Orbán is lonelier than ever on the European stage – but he’s still got cards to play
Viktor Orbán is more isolated than ever – but he is still fuelling frustrations across Europe.
The Hungarian leader, one of Europe’s most prominent far-right politicians, has long been an outlier on the European stage. But, as he arrives in Brussels on Thursday for a summit of EU leaders, he will be even more lonely than usual.
Meanwhile, Turkey has taken a step toward ratifying Sweden’s Nato membership bid, putting a harsh spotlight on Hungary’s reluctance to sign off.
The Hungarian prime minister “tries to keep up a role as the ‘bridgehead’ between the west and the east”, said Péter Krekó, the director of the Budapest-based Political Capital research institute.
Orbán wanted to maximise “the benefits of relationships in both directions – despite increasingly obvious signs that it is impossible in the current geopolitical reality”, he added.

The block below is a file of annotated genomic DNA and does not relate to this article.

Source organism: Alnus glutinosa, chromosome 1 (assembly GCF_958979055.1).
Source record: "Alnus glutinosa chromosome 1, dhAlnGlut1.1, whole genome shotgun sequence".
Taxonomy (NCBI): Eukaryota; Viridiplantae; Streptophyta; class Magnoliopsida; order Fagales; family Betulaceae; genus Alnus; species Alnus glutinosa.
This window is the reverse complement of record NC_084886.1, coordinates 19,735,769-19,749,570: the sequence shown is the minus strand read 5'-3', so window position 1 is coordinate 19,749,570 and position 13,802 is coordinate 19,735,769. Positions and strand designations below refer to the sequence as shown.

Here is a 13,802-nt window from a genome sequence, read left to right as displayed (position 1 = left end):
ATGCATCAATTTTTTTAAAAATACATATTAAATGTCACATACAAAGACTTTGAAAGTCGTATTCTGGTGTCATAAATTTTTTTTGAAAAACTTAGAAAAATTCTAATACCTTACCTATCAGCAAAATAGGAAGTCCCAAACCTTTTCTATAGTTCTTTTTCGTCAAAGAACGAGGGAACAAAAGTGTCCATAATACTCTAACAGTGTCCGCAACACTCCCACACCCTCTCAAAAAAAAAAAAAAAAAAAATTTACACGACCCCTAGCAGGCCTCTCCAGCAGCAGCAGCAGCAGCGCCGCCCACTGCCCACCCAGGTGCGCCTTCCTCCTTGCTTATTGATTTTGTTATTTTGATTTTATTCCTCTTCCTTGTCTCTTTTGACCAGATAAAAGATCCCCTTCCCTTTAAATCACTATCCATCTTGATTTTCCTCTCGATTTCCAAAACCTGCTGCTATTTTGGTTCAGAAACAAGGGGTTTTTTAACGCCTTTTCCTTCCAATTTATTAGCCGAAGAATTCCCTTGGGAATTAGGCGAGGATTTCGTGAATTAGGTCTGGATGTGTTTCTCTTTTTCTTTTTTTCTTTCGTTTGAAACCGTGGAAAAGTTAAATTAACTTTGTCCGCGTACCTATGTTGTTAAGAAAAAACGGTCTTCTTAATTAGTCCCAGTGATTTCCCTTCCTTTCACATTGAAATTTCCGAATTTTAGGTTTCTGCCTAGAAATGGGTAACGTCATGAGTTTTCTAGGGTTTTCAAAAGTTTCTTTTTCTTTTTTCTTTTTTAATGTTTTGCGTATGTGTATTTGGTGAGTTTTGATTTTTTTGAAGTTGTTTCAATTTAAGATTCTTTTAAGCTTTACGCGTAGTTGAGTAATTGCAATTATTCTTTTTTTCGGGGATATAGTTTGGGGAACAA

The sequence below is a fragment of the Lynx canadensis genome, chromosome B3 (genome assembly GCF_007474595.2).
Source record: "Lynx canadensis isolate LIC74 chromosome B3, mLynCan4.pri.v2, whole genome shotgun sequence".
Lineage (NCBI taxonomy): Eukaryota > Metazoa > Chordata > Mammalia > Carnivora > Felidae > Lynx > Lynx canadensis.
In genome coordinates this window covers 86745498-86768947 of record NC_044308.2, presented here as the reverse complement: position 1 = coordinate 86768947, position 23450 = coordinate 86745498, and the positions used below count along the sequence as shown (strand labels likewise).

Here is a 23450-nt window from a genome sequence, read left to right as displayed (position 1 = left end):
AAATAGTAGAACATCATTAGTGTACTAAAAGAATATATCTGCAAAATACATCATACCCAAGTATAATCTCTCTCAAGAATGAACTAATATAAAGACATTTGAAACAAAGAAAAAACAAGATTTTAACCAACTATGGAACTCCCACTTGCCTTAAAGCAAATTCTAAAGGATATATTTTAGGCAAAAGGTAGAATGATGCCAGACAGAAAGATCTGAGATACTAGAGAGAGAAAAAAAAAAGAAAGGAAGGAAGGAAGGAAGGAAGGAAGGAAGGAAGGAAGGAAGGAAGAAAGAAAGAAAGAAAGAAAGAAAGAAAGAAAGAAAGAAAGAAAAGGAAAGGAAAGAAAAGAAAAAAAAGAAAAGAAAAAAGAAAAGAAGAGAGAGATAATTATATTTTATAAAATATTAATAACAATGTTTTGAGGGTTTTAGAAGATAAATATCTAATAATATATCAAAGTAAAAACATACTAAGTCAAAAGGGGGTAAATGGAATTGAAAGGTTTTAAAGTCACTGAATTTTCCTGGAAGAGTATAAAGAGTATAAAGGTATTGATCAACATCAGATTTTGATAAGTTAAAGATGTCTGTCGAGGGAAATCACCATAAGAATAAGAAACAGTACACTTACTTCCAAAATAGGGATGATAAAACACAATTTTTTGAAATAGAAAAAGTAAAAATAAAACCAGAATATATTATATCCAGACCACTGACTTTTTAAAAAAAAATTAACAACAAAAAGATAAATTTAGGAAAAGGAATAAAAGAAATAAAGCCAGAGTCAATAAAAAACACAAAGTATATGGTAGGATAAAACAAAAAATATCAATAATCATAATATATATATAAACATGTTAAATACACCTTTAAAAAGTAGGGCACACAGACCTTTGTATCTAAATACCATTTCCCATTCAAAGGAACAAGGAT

But, far from backtracking, the Hungarian leader has only upped this rhetoric in recent days, pointing his ire at European institutions. “Moscow was a tragedy; Brussels is a bad contemporary parody,” he said in a speech on Monday during a commemoration of Hungary’s 1956 uprising against the Soviet Union.
“Moscow was beyond repair, but Brussels and the European Union can be repaired,” he said, pointing to next year’s European parliament elections.
The rhetoric has not gone unnoticed, with senior European officials saying they believe Budapest’s behaviour is becoming a bigger concern.
“The recent meeting of Orbán with Putin in Beijing and the way the Hungarian prime minister likened the EU to the Soviet Union raises questions over whether we can still trust this country as an ally and as a partner,” said one senior European diplomat, who spoke on condition of anonymity to discuss sensitive matters.